Writing Tip #3

Honesty is not a lonely word: This week, Stacy Lipson wrote an essay about her experiences as a bullied child, a piece that was picked up by other blogs and received comment after comment that applauded Stacy’s sincerity. Readers detailed their own childhood struggles, and there was a renewed rallying cry for something to be done to put a stop to bullying once and for all. In the end, the essay became something more than just words; it became alive, fueled by its resonance — its richness and significance and truthfulness.

When you write honestly — and it can be very, very scary to do so —  you might think that you are telling some deep dark secret that only you have thought of or only you’ve experienced. But such honestly often evokes a feeling of shared emotion between writer and reader, and that is perhaps one of the most powerful aspects of writing — its ability to unite us all. Whatever your trepidations about revealing a part of yourself, quietly assuage them and just write. As you do, you might find it liberating. Or you might find it intimidating. Just try. If it helps, tell yourself that you can always edit these things out down the road. But my bet is that, in the end, you probably won’t want to.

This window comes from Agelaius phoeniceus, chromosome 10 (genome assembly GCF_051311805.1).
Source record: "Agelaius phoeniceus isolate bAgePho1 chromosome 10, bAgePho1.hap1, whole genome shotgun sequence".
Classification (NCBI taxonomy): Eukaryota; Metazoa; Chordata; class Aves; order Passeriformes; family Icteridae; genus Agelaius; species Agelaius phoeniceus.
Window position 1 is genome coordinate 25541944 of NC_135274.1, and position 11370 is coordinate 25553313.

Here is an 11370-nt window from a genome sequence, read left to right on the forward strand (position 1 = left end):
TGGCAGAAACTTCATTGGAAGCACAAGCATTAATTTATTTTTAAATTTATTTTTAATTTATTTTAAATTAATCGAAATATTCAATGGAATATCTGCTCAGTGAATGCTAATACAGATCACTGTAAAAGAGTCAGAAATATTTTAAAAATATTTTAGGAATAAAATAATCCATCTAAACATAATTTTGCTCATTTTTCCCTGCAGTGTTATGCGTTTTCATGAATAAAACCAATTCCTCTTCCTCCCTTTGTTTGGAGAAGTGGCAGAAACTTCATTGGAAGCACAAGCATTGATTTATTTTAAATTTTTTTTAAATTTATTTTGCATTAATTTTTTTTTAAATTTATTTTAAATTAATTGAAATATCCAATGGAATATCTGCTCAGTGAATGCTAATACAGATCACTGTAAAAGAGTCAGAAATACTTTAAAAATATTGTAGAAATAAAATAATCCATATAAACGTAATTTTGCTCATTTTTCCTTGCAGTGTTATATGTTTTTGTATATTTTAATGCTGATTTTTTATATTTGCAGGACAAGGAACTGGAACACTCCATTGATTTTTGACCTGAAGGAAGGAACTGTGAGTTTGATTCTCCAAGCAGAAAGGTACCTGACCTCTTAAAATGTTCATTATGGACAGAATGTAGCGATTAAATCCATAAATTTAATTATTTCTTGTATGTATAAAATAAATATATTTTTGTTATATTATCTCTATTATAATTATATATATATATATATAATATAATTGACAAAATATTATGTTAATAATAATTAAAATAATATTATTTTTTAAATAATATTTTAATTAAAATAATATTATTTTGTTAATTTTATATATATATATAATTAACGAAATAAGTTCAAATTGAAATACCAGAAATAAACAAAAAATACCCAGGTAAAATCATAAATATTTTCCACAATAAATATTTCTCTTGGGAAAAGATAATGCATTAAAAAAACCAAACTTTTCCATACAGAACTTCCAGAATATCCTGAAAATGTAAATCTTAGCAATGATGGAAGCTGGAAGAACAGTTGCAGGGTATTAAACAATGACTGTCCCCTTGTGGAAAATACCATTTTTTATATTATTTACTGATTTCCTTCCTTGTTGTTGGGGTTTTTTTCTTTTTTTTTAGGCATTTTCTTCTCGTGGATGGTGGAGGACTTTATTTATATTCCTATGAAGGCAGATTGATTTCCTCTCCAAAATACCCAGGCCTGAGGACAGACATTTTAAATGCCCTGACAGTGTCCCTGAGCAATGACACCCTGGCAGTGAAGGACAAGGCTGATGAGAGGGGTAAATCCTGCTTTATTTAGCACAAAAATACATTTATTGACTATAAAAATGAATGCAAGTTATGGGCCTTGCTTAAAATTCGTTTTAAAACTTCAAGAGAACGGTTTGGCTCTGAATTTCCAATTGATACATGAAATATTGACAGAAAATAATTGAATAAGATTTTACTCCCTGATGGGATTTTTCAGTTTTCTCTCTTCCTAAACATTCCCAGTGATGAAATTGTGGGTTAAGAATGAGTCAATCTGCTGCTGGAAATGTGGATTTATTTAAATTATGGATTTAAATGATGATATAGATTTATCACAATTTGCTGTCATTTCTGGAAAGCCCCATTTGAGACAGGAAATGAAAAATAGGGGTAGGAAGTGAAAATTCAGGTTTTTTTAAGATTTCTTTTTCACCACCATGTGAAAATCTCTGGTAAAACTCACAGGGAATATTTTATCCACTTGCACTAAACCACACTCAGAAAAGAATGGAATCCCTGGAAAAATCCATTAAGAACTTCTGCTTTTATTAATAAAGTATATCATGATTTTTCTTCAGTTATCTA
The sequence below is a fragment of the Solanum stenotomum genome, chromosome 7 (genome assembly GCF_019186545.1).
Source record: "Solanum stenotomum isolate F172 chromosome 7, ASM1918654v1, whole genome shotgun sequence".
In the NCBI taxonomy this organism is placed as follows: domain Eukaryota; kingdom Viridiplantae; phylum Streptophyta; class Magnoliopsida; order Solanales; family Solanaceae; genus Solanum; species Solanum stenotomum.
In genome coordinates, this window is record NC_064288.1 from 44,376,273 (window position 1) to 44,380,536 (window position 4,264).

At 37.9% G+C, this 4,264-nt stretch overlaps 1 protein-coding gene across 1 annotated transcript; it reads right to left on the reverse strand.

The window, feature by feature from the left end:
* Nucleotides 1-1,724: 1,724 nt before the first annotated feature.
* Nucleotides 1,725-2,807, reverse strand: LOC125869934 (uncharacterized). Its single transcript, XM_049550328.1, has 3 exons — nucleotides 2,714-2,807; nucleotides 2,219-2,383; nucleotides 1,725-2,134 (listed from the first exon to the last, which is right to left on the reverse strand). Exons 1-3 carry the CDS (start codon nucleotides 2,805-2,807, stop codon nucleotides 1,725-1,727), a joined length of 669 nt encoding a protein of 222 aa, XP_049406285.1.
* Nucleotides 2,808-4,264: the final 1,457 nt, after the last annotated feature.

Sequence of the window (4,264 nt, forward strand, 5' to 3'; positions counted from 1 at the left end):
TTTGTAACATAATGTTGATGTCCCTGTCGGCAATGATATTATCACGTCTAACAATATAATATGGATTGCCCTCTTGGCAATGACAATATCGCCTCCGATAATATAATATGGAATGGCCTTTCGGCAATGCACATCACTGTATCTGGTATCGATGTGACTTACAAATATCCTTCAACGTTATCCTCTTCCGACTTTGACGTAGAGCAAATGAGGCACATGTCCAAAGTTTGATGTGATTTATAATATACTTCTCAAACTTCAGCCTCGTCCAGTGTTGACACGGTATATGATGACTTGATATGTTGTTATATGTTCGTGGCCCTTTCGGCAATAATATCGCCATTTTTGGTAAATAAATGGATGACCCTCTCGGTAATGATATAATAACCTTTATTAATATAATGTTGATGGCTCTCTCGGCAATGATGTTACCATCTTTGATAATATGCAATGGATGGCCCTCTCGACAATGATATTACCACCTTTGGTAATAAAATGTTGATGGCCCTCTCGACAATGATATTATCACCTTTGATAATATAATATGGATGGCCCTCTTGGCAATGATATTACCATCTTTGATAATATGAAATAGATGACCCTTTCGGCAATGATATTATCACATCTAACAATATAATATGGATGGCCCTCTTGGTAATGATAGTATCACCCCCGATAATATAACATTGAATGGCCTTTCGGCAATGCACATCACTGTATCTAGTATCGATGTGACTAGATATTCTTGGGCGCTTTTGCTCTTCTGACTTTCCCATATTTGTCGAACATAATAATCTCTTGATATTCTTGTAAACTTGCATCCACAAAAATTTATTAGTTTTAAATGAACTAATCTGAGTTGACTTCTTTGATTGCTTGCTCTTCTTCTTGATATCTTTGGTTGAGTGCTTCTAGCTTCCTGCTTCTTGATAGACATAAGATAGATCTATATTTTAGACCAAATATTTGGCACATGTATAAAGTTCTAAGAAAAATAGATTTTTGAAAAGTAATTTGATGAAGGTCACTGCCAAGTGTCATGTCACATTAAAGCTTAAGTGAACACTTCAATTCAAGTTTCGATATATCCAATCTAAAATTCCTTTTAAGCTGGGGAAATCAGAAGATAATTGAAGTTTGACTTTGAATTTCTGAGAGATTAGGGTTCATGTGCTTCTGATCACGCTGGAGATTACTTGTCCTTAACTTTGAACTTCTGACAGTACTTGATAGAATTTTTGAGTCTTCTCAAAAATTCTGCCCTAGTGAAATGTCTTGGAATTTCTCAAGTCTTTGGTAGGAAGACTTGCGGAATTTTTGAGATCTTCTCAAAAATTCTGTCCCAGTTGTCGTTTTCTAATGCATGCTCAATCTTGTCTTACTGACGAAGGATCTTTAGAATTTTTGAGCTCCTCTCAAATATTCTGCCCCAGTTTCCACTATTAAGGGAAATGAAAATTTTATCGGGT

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4 thoughts on “Writing Tip #3

  1. Pingback: Writing Tip #4 « Making 'Baby Grand,' the Novel: Afterbirth

  2. Pingback: Writing Tip #5 « Making 'Baby Grand,' the Novel: Afterbirth

  3. Pingback: Writing Tip #6 « Making 'Baby Grand,' the Novel: Afterbirth

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